When I got home, I realized there was no way I could date right now. I knew that if I was rejected or even felt rejected, it would probably cause me to drink. I didn’t have the emotional tools. I talked to my sponsor about it and then called him up and said, “I really like you, but I’m going through something right now where I need to take a year off of dating. I hope you understand.” And he said, “Wow. I should probably do that, too.” Turns out he was going through a divorce and was in no place to be in a relationship or be the man of my dreams/dysfunction right now.

For the rest of the year, I concentrated on going to meetings, fellowship, making new AA friends, eating cookies and milk, binge watching Netflix at night, and it was the most awesome/horrible year of my life. I highly recommend it. I gained 10 or 20 pounds which was weird. Dudes can go through a rough time and get fat and grow a beard and still be considered likeable — but as a woman, it’s harder to hide behind a beard and 50 pounds and be cool. But a girl can dream.

So, a year later, guess who I ran into? No-house-moon dude. And yay! I was like a year sober so totally awesome and fixed, right? It. Was. On. We went on a few dates, and I honestly can’t remember if we had sex. It was only seven years ago and I know we did sexy things but I cannot for the life of me remember. I don’t think we did, because we would have needed to have the talk and well, let’s just say that the time I chose to have the talk was not a good time to have it. Take it from me when I say DO NOT ATTEMPT TO HAVE THE TALK WHEN HIS HEAD IS BETWEEN YOUR LEGS. That should be in the Big Book. It’s a real buzz kill for one and all. And our relationship (if you can call it that) ended shortly thereafter which was okay because he was seriously still mourning the loss of his ten-year marriage.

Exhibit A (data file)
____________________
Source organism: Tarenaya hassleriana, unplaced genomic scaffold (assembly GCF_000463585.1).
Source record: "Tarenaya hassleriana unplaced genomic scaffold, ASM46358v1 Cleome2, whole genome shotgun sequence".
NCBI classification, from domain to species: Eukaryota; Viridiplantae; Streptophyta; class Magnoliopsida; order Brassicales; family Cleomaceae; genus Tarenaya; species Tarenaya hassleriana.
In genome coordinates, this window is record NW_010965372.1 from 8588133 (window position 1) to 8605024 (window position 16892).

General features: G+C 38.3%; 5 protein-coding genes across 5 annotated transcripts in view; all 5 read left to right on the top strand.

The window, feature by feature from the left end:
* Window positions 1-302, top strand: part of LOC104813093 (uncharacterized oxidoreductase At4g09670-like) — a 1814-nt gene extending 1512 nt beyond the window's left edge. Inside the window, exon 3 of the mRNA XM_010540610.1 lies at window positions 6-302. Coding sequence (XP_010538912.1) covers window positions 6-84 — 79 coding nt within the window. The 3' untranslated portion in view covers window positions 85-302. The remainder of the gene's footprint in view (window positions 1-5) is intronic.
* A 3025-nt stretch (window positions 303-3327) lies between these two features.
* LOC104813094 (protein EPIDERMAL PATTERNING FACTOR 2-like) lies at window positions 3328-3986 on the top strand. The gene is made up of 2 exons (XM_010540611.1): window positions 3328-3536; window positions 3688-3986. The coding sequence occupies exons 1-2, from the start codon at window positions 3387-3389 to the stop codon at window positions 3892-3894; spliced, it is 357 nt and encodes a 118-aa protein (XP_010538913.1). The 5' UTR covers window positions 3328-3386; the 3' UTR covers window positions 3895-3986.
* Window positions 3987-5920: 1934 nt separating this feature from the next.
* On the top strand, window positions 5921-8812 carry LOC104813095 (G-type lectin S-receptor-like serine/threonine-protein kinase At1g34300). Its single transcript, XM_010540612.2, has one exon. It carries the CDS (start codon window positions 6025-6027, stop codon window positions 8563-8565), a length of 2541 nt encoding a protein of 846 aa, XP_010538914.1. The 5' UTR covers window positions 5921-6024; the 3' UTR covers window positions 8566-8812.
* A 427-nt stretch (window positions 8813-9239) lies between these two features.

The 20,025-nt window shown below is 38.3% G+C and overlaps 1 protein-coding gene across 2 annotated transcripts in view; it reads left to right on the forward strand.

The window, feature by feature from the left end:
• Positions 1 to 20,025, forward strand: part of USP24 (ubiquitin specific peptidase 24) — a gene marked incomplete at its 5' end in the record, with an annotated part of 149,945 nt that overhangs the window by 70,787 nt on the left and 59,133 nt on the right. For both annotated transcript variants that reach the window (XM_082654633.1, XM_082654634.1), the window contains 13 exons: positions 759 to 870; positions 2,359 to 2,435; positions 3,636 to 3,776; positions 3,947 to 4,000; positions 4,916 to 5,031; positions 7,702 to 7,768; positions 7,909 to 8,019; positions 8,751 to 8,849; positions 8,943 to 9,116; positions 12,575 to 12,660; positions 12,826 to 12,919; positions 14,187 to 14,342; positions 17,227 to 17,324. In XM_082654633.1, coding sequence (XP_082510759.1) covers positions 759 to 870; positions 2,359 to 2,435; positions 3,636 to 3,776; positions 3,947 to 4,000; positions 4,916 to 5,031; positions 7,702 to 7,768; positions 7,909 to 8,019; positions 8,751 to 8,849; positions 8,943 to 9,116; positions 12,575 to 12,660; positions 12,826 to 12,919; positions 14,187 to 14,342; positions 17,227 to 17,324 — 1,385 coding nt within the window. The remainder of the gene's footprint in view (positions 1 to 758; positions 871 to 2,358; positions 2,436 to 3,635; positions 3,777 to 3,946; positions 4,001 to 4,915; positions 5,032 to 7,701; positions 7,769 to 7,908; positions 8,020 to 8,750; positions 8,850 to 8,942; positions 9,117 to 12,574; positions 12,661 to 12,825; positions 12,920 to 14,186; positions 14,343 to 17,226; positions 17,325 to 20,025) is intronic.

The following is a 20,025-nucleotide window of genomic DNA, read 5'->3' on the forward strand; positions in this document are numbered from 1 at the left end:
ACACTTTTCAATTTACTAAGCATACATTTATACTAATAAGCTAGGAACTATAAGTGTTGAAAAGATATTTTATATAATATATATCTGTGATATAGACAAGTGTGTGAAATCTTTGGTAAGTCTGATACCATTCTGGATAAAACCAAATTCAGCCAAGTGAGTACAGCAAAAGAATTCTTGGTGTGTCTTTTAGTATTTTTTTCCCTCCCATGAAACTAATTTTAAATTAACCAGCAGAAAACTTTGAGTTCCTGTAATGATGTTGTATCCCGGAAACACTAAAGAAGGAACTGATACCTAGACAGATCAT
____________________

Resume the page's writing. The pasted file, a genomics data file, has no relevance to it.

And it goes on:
So that’s my take on dating in the first year. I do know a couple people who hooked up in their first year of sobriety and 30 years later are still married. That might happen to you. I knew that wasn’t going to happen for me. It wasn’t until year two that I met the man of my dreams AKA qualifier who really brought me to my knees (not in a good way) and into Sex and Love Addicts Anonymous which is like the nicest thing a guy can do. Kidding. But not in a way because Girrrrrrrl, I needed some of that SLAA in my life. Since then, I’ve moved to a place that I am happy to call home, am “healthy” dating and more will be revealed. But the best thing is that I like myself – dare I say love myself? I love my friends, my career, and my life and I don’t expect a man or any person or thing to save me. Because I don’t need saving any more. Thank god. Thank HP. Thank program. And thank you.

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Kiki Baxter is an experienced content creator with a demonstrated history of working in tech, non-profit, and hospitalityindustries. She is also skilled in Digital Marketing, Design, and Photography and is a yoga instructor. You can find out more about Kiki on her website or on Linkedin or Instagram.